You'll need to be more specific as to what functions are grayed out and what tools you have active when the graying out occurs. Generally speaking menu functions are grayed out until the proper tool and selected item(s) are active. If the correct tool is chosen and the options are still grayed out then you might need to reset your InDesign preferences.
To do so:
For Macintosh Users: The User Library folder in which InDesign’s preferences are stored is hidden by default on most Macintoshes. To access it make sure that InDesign is closed and click on the desktop to launch a Finder Window (Command-N). With this window in column view follow the path User>Home folder (it’s the folder with an icon that looks like a house—it may have the user’s name rather than “Home”) and click on the Home folder. With the Option Key pressed choose Library from the Finder Go Menu. “Library” will now appear within the Home folder. Within the Library folder find the folder called Preferences and within it find the folder called “Adobe InDesign” and the file called “com.adobe.InDesign.plist” and delete both that folder and that file. When InDesign is next launched it will create new preference files and the program will be restored to its defaults.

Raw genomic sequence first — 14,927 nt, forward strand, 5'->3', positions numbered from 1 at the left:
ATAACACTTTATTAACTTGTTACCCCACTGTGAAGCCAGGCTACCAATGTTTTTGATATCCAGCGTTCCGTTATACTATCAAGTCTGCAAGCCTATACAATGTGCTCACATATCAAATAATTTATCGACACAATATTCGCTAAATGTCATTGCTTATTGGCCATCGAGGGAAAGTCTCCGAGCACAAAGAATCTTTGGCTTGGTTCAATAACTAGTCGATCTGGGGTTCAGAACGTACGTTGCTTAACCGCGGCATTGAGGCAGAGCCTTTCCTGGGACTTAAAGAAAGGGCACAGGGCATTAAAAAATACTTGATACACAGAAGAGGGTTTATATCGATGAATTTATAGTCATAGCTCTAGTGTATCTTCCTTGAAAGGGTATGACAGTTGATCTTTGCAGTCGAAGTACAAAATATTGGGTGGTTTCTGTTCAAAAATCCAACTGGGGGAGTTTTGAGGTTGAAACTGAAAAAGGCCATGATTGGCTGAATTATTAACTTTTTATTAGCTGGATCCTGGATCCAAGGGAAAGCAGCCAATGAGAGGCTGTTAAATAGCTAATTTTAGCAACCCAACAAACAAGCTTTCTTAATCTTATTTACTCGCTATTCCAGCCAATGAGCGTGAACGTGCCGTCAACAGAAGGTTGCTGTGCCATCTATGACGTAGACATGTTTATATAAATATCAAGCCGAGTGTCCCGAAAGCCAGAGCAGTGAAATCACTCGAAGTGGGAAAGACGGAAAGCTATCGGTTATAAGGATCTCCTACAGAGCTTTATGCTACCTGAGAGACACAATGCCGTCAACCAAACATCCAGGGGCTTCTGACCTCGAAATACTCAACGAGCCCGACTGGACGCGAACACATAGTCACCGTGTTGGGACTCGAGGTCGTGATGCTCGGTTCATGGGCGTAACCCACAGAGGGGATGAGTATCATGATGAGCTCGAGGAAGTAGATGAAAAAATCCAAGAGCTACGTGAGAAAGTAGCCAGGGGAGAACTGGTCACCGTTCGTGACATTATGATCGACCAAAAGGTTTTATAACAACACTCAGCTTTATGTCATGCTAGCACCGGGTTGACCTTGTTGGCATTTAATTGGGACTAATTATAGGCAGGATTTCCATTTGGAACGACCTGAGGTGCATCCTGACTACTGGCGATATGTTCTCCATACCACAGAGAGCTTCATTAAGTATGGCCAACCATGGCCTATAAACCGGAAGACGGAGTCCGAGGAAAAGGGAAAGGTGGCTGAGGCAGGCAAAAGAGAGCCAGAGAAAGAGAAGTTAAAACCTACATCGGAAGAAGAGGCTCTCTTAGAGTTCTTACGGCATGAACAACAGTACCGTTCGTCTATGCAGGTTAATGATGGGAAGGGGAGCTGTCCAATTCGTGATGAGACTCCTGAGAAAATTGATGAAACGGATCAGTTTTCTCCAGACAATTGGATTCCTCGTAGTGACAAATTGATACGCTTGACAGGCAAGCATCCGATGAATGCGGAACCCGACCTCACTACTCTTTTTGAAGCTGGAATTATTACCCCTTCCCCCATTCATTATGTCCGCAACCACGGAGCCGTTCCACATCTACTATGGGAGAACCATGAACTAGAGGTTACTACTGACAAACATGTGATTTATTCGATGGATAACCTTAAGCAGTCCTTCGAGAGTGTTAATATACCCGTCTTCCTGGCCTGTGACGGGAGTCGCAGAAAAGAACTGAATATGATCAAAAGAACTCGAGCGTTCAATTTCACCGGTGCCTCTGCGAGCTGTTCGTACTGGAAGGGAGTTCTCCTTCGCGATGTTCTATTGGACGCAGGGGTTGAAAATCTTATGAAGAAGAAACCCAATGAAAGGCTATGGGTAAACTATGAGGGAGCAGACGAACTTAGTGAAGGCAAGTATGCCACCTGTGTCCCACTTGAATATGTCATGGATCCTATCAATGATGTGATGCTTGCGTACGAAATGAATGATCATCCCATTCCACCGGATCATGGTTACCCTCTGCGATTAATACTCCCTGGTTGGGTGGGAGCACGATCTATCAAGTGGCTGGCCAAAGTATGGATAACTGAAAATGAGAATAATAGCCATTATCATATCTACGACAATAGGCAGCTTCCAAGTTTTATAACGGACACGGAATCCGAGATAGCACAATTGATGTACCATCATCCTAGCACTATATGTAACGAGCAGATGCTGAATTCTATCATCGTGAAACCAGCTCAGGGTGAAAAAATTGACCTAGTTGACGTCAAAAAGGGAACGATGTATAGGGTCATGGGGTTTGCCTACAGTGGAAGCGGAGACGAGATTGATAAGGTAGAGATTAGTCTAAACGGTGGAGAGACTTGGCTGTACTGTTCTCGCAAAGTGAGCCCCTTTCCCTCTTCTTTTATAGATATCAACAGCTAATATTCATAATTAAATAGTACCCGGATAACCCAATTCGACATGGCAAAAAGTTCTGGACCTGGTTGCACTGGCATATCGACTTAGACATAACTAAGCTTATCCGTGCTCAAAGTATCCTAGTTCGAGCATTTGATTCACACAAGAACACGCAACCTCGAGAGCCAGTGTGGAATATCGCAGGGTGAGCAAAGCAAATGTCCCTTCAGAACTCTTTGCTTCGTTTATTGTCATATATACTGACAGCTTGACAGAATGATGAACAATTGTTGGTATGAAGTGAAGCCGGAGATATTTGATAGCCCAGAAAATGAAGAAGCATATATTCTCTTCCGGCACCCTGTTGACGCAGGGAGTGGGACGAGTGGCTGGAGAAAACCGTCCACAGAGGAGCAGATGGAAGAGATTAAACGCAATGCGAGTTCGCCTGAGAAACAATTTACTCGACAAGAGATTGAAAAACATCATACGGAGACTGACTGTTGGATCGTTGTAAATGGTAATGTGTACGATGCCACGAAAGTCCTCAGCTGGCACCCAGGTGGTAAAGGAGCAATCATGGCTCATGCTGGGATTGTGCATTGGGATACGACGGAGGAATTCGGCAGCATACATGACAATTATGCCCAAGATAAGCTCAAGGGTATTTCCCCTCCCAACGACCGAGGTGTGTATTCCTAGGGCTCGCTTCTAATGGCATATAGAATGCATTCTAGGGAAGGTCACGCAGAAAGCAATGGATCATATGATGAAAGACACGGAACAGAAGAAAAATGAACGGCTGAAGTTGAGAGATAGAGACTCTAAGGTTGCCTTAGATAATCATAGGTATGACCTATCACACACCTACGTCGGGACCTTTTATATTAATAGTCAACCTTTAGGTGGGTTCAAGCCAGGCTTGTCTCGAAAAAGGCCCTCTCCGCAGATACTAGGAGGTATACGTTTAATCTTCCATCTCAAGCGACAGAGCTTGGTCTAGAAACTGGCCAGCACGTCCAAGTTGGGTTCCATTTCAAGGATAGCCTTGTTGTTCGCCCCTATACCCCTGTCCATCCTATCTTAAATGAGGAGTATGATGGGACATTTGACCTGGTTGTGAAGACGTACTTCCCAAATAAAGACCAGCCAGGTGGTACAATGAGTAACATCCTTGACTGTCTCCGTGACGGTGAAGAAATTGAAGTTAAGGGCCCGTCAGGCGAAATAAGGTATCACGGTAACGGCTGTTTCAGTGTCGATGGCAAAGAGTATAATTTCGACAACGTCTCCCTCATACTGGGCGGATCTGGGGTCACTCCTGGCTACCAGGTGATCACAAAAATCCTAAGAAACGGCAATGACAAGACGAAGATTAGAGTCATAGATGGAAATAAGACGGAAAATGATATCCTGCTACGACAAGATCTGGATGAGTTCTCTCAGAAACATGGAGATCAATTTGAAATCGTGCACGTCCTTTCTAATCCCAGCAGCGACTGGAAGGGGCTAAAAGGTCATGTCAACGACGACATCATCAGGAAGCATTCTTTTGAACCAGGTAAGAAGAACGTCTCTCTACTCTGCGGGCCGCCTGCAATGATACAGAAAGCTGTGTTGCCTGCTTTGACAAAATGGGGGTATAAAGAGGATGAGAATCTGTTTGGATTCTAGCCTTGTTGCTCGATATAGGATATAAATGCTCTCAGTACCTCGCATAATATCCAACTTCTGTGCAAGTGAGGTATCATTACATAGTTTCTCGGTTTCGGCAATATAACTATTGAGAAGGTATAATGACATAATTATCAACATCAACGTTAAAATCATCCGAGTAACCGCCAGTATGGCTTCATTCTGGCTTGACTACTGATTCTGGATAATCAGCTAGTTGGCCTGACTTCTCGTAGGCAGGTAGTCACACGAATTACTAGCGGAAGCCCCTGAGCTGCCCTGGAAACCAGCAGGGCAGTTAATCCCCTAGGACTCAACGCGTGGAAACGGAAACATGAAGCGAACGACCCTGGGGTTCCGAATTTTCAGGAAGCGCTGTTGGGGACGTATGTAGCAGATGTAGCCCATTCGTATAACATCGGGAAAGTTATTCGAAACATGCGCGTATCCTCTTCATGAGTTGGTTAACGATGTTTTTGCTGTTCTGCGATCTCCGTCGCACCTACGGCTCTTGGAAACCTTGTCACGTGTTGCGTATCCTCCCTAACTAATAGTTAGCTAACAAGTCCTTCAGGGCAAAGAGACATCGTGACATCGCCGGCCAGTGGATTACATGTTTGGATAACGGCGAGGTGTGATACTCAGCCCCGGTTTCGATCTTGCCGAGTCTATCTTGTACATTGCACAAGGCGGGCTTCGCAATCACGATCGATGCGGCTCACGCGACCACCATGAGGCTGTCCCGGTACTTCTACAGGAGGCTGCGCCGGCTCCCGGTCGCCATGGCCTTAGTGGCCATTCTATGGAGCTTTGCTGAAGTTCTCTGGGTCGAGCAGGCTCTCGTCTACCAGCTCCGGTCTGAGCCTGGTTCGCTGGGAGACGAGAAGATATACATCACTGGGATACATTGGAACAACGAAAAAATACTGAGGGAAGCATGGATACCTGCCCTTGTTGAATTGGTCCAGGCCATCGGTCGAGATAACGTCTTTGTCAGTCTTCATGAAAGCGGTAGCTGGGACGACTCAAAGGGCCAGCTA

For Windows Users: You can try the quick way of resetting on a PC which is to hold down Ctrl + Alt + Shift when launching InDesign and respond affirmatively when asked if you want to reset. There have been some recent reports that the window asking if you want to reset is not popping up but that the prefs are being reset anyway. If this works great but if it doesn’t you may have to manually delete them.
To do so: On Windows 7 and above the preference files are hidden. To find them go to the Control Panel and open Folder Options and then click the View tab. Then select “Show hidden files and folders” or “Show hidden files, folders or drive options” in Advanced Settings. Then delete (or rename) the folder at the end of this path: C:\Users\<USER>\AppData\Roaming\Adobe\InDesign\<Version #>\<Language>. Make sure that InDesign is closed when you do this. When you relaunch the program it will create new preference files and the program will be at its default settings.
The advantage of manually deleting preference files is that after you’ve reset up the program (make sure that no document window is open) to your liking, you can create copies of your personalized “mint” preference files (make sure that you quit the program before copying them—that finalizes your customization) and use them in the future to replace any corrupt versions you may need to delete.